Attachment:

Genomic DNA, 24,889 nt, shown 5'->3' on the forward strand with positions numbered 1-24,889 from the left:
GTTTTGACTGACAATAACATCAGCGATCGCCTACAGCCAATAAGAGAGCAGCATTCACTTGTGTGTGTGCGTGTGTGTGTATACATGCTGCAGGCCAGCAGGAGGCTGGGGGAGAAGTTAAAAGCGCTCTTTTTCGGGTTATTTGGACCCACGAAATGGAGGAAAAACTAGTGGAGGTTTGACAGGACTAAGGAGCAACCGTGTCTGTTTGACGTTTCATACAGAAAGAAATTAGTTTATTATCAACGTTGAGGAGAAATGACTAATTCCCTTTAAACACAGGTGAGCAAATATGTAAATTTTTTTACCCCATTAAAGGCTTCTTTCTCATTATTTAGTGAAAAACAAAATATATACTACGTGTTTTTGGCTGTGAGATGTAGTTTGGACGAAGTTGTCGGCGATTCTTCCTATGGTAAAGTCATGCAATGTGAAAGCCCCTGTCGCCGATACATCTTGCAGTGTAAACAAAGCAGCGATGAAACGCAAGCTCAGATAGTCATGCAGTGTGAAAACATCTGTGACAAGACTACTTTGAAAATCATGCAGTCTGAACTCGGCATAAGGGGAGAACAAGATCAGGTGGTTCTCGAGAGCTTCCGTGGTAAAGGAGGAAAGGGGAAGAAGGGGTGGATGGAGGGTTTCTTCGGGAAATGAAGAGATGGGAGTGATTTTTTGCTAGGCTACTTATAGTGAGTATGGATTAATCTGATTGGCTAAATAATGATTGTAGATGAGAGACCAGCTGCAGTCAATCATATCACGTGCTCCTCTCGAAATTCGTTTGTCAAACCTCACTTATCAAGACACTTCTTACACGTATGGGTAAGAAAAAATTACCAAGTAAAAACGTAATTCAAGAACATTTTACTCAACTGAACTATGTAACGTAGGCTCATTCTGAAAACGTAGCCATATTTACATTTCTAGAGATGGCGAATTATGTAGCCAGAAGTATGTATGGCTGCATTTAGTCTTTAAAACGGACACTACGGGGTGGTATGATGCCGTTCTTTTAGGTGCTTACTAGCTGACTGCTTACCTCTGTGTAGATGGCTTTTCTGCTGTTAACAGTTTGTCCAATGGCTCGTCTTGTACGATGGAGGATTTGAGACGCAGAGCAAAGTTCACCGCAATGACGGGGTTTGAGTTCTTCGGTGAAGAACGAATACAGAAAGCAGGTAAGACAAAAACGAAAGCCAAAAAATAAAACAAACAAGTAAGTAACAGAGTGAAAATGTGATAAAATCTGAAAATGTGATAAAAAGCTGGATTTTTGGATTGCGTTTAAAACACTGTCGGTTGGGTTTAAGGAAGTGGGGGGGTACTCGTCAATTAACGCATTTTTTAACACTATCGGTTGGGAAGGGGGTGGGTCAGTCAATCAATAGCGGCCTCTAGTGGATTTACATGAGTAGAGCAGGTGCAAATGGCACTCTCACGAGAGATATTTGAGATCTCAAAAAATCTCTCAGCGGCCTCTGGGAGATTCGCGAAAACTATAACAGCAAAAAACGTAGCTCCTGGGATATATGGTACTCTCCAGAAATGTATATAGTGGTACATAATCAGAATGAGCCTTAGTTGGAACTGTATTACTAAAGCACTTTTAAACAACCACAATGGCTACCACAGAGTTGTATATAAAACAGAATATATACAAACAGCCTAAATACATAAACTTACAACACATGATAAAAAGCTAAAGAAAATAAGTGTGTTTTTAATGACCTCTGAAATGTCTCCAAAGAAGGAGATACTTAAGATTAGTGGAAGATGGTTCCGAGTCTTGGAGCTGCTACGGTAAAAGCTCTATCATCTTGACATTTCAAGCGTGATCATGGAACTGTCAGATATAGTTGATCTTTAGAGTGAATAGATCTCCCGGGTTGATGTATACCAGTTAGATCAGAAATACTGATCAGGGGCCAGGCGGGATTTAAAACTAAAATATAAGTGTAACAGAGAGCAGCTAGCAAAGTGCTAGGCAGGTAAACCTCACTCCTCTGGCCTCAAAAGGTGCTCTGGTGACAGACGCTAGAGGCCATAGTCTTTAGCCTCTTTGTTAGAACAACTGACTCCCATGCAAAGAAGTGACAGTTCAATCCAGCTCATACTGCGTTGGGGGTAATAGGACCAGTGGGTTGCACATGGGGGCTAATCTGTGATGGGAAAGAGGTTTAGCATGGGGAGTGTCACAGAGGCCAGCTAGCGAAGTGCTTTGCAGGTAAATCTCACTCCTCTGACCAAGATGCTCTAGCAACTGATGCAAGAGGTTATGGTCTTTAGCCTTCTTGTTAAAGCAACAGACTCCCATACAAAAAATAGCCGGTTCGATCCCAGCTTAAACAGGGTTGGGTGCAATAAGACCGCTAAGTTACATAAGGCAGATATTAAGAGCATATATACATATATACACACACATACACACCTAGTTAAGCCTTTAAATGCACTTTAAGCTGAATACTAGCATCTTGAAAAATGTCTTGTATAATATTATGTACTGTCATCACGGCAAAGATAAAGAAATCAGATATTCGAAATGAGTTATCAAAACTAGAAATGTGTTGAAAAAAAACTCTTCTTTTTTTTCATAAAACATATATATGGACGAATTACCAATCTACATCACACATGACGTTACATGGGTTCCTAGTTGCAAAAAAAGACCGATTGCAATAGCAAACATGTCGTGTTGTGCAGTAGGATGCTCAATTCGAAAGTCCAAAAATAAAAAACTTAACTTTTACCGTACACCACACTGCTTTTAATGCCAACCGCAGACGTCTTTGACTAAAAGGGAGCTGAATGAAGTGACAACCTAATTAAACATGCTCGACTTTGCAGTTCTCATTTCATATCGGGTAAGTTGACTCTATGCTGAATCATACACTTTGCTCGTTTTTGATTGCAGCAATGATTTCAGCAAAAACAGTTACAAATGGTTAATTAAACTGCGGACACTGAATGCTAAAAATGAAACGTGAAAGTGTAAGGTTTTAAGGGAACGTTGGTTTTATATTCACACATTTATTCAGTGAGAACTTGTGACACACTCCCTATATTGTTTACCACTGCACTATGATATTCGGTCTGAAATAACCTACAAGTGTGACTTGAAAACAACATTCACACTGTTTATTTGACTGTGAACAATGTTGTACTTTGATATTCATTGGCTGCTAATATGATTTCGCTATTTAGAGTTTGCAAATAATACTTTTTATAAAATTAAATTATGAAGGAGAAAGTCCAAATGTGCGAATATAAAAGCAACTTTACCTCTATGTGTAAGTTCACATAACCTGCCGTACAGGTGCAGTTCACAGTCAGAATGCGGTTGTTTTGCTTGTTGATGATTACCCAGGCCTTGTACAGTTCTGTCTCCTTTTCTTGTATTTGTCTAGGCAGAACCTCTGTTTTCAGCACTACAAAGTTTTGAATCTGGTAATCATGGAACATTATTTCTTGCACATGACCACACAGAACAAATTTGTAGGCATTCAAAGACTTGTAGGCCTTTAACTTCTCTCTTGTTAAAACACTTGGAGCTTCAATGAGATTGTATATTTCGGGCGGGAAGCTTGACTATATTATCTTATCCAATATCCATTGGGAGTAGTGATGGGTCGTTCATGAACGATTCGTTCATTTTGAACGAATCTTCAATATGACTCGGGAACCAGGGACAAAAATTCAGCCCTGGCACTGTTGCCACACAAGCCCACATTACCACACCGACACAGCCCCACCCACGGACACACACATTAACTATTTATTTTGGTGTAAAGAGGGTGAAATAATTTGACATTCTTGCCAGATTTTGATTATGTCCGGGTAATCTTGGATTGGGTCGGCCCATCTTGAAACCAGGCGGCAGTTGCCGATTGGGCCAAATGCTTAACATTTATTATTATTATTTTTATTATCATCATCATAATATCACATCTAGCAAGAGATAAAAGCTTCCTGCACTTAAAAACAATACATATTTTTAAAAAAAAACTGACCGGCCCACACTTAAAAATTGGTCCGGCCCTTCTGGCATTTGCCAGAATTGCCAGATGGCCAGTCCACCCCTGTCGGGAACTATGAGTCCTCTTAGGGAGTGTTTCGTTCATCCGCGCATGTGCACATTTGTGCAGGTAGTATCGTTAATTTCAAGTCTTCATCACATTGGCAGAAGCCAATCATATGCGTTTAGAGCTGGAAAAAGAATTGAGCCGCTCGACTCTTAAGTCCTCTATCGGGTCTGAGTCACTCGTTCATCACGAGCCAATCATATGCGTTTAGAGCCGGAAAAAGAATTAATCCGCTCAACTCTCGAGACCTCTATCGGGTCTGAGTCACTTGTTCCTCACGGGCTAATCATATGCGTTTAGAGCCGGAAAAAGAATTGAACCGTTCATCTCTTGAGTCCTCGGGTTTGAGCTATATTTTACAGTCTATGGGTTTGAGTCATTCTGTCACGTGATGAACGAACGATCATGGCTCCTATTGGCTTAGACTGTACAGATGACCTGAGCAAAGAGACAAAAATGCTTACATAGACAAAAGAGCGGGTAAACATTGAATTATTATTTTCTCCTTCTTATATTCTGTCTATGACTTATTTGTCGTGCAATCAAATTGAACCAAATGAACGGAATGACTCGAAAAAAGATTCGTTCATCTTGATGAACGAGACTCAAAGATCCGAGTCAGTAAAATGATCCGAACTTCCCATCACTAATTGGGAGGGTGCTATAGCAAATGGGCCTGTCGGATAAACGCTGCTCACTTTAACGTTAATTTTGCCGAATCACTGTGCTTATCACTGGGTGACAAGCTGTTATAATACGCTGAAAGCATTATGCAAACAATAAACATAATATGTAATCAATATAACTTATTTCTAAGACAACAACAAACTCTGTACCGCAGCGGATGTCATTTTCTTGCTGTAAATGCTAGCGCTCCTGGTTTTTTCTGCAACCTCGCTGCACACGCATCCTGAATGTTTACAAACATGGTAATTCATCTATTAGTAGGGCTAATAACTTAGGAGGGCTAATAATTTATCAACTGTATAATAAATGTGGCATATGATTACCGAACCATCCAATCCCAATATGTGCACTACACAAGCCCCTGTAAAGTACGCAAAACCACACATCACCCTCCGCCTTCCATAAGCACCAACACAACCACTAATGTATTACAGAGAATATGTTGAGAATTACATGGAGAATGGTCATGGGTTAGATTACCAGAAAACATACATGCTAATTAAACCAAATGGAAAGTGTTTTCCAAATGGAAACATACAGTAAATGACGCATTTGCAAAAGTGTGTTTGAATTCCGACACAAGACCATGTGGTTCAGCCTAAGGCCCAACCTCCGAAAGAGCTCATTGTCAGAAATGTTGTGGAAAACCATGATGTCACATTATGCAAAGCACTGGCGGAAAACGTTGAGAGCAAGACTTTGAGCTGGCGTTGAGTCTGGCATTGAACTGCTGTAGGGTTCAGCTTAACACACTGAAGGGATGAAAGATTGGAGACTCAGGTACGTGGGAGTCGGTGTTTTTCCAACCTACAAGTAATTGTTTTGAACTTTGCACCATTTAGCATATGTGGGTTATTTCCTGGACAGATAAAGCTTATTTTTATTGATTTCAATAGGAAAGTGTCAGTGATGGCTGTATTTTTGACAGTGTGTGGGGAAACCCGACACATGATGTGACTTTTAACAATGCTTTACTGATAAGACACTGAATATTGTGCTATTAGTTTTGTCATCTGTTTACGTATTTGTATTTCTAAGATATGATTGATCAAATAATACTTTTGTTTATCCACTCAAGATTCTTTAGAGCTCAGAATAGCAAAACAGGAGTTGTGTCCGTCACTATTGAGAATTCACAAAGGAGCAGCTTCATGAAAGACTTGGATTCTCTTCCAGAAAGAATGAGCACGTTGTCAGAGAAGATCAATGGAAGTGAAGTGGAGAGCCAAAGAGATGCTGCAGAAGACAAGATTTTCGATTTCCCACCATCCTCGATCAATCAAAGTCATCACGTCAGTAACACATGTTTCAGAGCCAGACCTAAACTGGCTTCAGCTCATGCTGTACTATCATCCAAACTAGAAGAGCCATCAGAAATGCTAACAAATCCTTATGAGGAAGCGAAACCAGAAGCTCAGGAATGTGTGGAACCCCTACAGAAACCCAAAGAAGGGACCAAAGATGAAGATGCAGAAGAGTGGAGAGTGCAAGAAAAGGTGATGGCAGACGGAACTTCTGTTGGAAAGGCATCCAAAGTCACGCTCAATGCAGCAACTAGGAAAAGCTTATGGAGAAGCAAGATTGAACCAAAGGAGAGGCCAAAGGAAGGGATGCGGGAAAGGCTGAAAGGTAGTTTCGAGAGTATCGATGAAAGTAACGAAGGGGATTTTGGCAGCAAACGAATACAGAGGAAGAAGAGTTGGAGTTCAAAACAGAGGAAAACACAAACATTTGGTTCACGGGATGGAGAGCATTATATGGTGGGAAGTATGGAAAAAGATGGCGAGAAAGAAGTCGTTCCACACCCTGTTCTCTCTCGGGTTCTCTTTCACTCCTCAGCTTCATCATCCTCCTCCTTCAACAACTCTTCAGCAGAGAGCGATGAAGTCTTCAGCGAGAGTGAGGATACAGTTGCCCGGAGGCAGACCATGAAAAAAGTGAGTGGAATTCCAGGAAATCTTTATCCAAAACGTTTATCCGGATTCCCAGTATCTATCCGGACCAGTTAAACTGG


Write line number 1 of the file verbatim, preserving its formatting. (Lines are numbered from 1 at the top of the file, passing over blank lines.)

Genomic DNA, 24,889 nt, shown 5'->3' on the forward strand with positions numbered 1-24,889 from the left: